Keep Flossing for Memory's Sake
It turns out a healthy mouth can help in the fight against dementia
Now in my 60s, whenever I feel confused or forgetful, the thought of being in the early stages of dementia crosses my mind. Many know someone facing a neurological disability like Alzheimer's, possibly a loved one such as a parent, sibling or spouse.
We read about the many healthy ways to stay cognitively strong; it is now becoming evident one of the ways is oral hygiene. Oral hygiene is a part of daily care at any age; for those in their fifties and older, it's a simple practice to help prevent other age-related diseases, including cognitive decline.
Neglecting this area of care could lead to pathogens from oral infections crossing into the blood system, possibly reaching and entering the brain's protective cells and blood vessels, helping to compound the possible onset of those vulnerable to dementia.
The Importance of a Healthy Oral Cavity
A healthy oral cavity is increasingly crucial in preventing gum disease as we age. This simple kind of care practiced throughout our lives matters more as we grow into our older age because oral health helps overall well-being.
Ignoring mouth care may bring on a chance for bacteria, viruses and even fungi to fester.
Ignoring mouth care may bring on a chance for bacteria, viruses and even fungi to fester. Unfortunately, these pathogens do not just settle in our mouths; they can spread to the rest of our bodies, including the brain.
If it is already established, oral bacteria can get drawn into the respiratory tract and lead to pneumonia. Evidence also shows an association between cardiovascular disease and oral health, such as chronic gum disease and coronary artery disease (atherosclerosis).
According to the Dental Academy of Continuing Education, there is emerging evidence between periodontal disease and dementia.
Dementia and Neuron Damage
Dementia symptoms including loss of memory, behavioral changes and decreased activities of daily living begin to diminish a person's quality of life — eventually requiring help to complete ordinary care, depending on the type of dementia diagnosed.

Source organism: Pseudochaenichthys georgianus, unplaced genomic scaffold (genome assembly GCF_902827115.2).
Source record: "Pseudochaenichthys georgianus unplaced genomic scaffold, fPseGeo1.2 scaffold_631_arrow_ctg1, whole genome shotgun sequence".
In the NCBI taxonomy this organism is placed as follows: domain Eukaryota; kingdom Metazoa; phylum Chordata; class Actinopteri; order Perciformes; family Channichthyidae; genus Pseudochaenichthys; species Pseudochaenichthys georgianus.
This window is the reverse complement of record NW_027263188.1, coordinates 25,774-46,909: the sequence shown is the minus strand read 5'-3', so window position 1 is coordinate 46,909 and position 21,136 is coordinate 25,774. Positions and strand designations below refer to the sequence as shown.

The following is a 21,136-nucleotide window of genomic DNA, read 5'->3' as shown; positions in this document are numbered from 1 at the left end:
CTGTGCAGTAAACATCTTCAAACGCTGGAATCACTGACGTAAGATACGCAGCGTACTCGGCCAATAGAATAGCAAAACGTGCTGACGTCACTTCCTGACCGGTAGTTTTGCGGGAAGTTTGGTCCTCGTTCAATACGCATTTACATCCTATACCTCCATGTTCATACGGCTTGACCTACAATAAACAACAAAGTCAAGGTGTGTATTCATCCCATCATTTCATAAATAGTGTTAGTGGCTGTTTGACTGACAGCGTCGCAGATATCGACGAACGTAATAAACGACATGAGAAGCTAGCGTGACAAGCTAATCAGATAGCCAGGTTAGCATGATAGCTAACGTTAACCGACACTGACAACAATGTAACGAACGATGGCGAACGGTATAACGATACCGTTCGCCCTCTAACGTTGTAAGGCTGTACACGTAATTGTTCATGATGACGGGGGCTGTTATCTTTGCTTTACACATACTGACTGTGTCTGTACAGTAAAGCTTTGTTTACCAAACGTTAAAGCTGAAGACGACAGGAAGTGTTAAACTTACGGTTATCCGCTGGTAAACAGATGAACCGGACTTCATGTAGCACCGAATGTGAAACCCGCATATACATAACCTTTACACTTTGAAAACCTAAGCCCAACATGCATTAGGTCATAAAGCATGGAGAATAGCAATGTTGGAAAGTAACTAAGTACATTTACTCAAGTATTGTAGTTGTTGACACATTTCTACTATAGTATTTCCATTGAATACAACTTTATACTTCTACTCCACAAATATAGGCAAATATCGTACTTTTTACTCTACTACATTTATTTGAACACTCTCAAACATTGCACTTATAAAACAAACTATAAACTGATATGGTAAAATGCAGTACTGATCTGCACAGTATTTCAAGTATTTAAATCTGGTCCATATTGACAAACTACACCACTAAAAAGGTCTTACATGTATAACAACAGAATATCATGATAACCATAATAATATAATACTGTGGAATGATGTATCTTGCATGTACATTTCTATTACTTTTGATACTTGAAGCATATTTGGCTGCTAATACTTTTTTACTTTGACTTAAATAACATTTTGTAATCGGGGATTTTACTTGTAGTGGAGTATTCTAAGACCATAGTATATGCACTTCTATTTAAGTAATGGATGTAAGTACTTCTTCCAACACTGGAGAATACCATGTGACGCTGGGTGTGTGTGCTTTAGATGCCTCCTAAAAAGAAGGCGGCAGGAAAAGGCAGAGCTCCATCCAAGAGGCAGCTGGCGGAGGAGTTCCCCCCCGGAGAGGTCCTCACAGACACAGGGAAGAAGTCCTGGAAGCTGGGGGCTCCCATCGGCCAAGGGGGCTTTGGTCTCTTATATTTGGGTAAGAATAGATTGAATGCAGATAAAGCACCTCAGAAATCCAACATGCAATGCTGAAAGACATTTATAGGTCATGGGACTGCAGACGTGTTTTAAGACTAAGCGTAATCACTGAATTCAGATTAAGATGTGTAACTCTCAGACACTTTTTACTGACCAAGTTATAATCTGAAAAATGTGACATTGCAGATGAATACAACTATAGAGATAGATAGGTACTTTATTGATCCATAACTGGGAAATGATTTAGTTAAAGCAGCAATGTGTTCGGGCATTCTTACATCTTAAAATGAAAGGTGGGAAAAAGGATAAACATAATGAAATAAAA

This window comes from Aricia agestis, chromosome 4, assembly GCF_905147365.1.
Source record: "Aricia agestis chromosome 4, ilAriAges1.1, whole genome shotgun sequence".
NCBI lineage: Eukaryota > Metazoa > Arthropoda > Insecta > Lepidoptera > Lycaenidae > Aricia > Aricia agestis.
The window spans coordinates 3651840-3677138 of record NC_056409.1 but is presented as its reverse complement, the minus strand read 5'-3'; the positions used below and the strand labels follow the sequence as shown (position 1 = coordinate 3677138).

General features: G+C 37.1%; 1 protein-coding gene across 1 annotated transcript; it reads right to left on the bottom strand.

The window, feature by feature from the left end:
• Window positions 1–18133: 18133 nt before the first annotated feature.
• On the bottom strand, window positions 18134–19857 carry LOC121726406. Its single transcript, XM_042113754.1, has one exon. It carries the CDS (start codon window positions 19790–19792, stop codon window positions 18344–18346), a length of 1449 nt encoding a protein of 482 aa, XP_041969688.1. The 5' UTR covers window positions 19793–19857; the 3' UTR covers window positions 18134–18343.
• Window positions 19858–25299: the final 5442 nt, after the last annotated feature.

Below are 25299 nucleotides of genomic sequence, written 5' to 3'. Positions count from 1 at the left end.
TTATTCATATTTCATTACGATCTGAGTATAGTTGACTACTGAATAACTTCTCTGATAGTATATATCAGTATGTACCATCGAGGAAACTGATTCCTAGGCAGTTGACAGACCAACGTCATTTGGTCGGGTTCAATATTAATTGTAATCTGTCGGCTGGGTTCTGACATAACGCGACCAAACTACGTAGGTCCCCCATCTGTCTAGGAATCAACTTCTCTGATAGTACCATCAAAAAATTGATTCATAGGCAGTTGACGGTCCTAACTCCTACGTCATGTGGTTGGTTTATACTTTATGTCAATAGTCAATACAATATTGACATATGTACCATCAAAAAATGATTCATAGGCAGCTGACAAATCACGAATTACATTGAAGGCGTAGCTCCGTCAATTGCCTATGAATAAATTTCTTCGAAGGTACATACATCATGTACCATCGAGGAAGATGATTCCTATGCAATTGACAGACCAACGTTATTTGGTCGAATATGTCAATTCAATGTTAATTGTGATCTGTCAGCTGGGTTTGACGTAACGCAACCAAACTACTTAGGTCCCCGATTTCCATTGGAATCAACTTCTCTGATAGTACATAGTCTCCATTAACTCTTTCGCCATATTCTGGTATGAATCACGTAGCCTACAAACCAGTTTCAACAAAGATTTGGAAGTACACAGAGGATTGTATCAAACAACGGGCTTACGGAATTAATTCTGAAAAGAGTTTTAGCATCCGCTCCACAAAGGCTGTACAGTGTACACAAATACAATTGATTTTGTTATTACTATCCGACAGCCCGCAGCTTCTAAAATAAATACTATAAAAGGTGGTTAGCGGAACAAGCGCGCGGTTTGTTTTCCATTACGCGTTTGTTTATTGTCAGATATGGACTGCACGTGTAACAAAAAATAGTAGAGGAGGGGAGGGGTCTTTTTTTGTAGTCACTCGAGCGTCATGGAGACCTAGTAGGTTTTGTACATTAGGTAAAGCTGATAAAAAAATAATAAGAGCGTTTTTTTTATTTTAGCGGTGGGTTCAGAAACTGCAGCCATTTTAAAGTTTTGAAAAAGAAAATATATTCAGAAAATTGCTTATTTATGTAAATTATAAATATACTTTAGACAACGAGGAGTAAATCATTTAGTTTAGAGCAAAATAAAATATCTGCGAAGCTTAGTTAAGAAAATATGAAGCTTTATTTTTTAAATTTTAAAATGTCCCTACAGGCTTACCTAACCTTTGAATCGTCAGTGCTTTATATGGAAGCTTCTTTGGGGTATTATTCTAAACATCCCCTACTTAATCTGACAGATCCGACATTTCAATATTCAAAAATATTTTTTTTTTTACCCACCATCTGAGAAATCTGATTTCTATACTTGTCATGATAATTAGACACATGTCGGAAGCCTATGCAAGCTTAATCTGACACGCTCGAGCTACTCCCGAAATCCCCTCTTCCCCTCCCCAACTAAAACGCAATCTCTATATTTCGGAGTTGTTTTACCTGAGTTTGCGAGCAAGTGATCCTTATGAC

We all lose neurons gradually as we age. But for a person with dementia, neuron damage is happening faster. There's no proven way to prevent it, and there is no cure yet.
Living a healthy lifestyle may help reduce risk factors. The most common recommendation for mental well-being includes plenty of sleep, avoiding alcohol and cigarettes, exercising regularly and challenging our minds with mental exercises and activities.
Also known as gum disease, it may include inflammation and infection of the gums and bones surrounding and supporting our teeth. If left untreated, gum disease can cause loss of bone that supports teeth, ultimately causing loose teeth or tooth loss.
It starts with plaque buildup that can evolve into gingivitis, a milder gum disease. It is usually reversible if treated with professional care and good oral hygiene. But if left untreated, the condition can progress to more severe gum disease.
The irritation and swelling can cause deep pockets between the teeth and gums. Plaque, tartar and bacteria can fill the pockets, causing them to grow deeper with time.
Periodontal Disease and Dementia
Even though the connection between periodontal disease and dementia continues to get attention, it is still uncertain if it is included as a risk factor. Two culprits believed to connect gum disease and dementia are infection and inflammation.
If left untreated, gum disease can cause bone loss that ultimately causes loose teeth or tooth loss.
Infection may allow oral pathogens from a festering mouth condition to find their way into the blood system, reaching already damaged neurons in the brain and adding to the burdened organ.
Often where there is an infection, there is inflammation. The ongoing swelling and irritation in the oral cavity may affect the immune response already battling damaged neurons in the brain. The fighting immune system must try to repair and heal the oral cavity as it continues to combat neuroinflammation in the brain.
Importance of Daily Care
Prevention of gum disease for a loved one living with dementia is not always easy. Depending on the person's cognitive ability, completing the morning routine, including oral care, may range from them having the capacity to complete regular care routines themselves to needing someone present to assist.
Schedule and keep regular dental appointments for yourself or the person you are caring for. See a dental provider as soon as possible at the onset of unusual or uncommon changes in teeth and gums, especially if the condition is persistent or worsens.
Other concerns may include side effects of oral medication that may cause oral or gum changes. Sometimes a patient does not have the ability to communicate discomfort or pain. The sooner the individual is seen by a dental provider, the better the chances of reversing any deterioration of the oral cavity and possibly lightening the load on an already struggling immune system.